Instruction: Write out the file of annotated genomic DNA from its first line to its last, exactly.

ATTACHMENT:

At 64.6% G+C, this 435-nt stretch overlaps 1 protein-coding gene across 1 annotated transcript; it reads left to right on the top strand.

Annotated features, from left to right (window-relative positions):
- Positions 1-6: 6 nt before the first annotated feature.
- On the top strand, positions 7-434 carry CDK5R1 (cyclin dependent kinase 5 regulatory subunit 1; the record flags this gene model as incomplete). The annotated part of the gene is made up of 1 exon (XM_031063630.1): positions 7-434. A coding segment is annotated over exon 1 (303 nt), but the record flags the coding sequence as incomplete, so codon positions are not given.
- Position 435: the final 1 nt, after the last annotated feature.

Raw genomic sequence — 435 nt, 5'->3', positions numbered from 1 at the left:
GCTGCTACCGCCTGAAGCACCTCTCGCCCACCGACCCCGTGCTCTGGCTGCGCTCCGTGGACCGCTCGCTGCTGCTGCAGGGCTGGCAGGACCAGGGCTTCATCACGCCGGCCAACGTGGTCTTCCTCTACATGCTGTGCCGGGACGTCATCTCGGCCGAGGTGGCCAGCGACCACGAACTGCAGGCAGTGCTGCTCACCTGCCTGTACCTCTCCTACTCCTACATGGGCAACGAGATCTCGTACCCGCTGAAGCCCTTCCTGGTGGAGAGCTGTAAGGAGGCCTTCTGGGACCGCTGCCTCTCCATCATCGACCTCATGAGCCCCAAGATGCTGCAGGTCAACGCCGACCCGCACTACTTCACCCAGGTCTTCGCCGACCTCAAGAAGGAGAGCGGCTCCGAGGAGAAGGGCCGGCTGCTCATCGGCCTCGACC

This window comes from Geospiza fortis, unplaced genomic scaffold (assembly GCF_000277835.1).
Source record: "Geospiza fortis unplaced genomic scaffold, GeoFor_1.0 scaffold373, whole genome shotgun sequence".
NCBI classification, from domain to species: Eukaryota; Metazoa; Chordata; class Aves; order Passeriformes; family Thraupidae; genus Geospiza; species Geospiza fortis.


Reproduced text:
At 64.6% G+C, this 435-nt stretch overlaps 1 protein-coding gene across 1 annotated transcript; it reads left to right on the top strand.

Annotated features, from left to right (window-relative positions):
- Positions 1-6: 6 nt before the first annotated feature.
- On the top strand, positions 7-434 carry CDK5R1 (cyclin dependent kinase 5 regulatory subunit 1; the record flags this gene model as incomplete). The annotated part of the gene is made up of 1 exon (XM_031063630.1): positions 7-434. A coding segment is annotated over exon 1 (303 nt), but the record flags the coding sequence as incomplete, so codon positions are not given.
- Position 435: the final 1 nt, after the last annotated feature.

Raw genomic sequence — 435 nt, 5'->3', positions numbered from 1 at the left:
GCTGCTACCGCCTGAAGCACCTCTCGCCCACCGACCCCGTGCTCTGGCTGCGCTCCGTGGACCGCTCGCTGCTGCTGCAGGGCTGGCAGGACCAGGGCTTCATCACGCCGGCCAACGTGGTCTTCCTCTACATGCTGTGCCGGGACGTCATCTCGGCCGAGGTGGCCAGCGACCACGAACTGCAGGCAGTGCTGCTCACCTGCCTGTACCTCTCCTACTCCTACATGGGCAACGAGATCTCGTACCCGCTGAAGCCCTTCCTGGTGGAGAGCTGTAAGGAGGCCTTCTGGGACCGCTGCCTCTCCATCATCGACCTCATGAGCCCCAAGATGCTGCAGGTCAACGCCGACCCGCACTACTTCACCCAGGTCTTCGCCGACCTCAAGAAGGAGAGCGGCTCCGAGGAGAAGGGCCGGCTGCTCATCGGCCTCGACC

This window comes from Geospiza fortis, unplaced genomic scaffold (assembly GCF_000277835.1).
Source record: "Geospiza fortis unplaced genomic scaffold, GeoFor_1.0 scaffold373, whole genome shotgun sequence".
NCBI classification, from domain to species: Eukaryota; Metazoa; Chordata; class Aves; order Passeriformes; family Thraupidae; genus Geospiza; species Geospiza fortis.